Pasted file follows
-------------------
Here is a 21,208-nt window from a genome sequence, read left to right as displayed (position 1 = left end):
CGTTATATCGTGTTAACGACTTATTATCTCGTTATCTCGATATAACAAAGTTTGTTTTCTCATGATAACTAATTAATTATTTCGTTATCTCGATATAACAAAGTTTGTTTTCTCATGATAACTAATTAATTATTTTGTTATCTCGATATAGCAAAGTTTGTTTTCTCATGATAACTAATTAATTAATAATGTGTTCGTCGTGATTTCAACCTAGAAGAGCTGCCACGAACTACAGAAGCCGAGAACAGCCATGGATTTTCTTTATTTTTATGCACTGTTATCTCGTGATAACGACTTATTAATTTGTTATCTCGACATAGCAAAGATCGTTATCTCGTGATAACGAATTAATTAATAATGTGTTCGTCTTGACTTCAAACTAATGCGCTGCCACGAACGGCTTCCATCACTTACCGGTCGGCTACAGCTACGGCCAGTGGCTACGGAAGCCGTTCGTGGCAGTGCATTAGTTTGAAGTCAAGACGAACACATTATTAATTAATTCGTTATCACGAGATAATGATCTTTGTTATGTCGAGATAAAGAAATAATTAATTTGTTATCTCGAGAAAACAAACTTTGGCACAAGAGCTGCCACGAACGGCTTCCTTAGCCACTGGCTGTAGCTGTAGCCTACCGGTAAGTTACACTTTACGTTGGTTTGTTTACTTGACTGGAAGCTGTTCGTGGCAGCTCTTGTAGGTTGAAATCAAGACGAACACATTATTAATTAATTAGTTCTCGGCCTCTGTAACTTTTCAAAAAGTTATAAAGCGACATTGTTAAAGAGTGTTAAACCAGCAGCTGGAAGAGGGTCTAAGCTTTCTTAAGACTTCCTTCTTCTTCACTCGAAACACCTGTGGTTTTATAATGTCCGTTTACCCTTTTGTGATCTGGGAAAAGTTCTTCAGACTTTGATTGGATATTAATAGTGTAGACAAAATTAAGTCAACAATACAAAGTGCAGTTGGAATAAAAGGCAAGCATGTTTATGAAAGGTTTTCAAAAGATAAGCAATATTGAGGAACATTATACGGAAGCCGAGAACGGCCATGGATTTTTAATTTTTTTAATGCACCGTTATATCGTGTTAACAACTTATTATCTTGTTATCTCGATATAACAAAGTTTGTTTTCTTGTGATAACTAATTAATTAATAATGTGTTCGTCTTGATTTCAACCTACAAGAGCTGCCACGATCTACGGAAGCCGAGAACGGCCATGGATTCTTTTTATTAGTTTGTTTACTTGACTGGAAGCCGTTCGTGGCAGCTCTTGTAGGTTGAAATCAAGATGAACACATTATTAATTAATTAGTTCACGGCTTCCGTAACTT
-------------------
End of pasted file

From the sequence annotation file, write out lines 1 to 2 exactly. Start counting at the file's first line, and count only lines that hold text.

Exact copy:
Here is a 21,208-nt window from a genome sequence, read left to right as displayed (position 1 = left end):
CGTTATATCGTGTTAACGACTTATTATCTCGTTATCTCGATATAACAAAGTTTGTTTTCTCATGATAACTAATTAATTATTTCGTTATCTCGATATAACAAAGTTTGTTTTCTCATGATAACTAATTAATTATTTTGTTATCTCGATATAGCAAAGTTTGTTTTCTCATGATAACTAATTAATTAATAATGTGTTCGTCGTGATTTCAACCTAGAAGAGCTGCCACGAACTACAGAAGCCGAGAACAGCCATGGATTTTCTTTATTTTTATGCACTGTTATCTCGTGATAACGACTTATTAATTTGTTATCTCGACATAGCAAAGATCGTTATCTCGTGATAACGAATTAATTAATAATGTGTTCGTCTTGACTTCAAACTAATGCGCTGCCACGAACGGCTTCCATCACTTACCGGTCGGCTACAGCTACGGCCAGTGGCTACGGAAGCCGTTCGTGGCAGTGCATTAGTTTGAAGTCAAGACGAACACATTATTAATTAATTCGTTATCACGAGATAATGATCTTTGTTATGTCGAGATAAAGAAATAATTAATTTGTTATCTCGAGAAAACAAACTTTGGCACAAGAGCTGCCACGAACGGCTTCCTTAGCCACTGGCTGTAGCTGTAGCCTACCGGTAAGTTACACTTTACGTTGGTTTGTTTACTTGACTGGAAGCTGTTCGTGGCAGCTCTTGTAGGTTGAAATCAAGACGAACACATTATTAATTAATTAGTTCTCGGCCTCTGTAACTTTTCAAAAAGTTATAAAGCGACATTGTTAAAGAGTGTTAAACCAGCAGCTGGAAGAGGGTCTAAGCTTTCTTAAGACTTCCTTCTTCTTCACTCGAAACACCTGTGGTTTTATAATGTCCGTTTACCCTTTTGTGATCTGGGAAAAGTTCTTCAGACTTTGATTGGATATTAATAGTGTAGACAAAATTAAGTCAACAATACAAAGTGCAGTTGGAATAAAAGGCAAGCATGTTTATGAAAGGTTTTCAAAAGATAAGCAATATTGAGGAACATTATACGGAAGCCGAGAACGGCCATGGATTTTTAATTTTTTTAATGCACCGTTATATCGTGTTAACAACTTATTATCTTGTTATCTCGATATAACAAAGTTTGTTTTCTTGTGATAACTAATTAATTAATAATGTGTTCGTCTTGATTTCAACCTACAAGAGCTGCCACGATCTACGGAAGCCGAGAACGGCCATGGATTCTTTTTATTAGTTTGTTTACTTGACTGGAAGCCGTTCGTGGCAGCTCTTGTAGGTTGAAATCAAGATGAACACATTATTAATTAATTAGTTCACGGCTTCCGTAACTT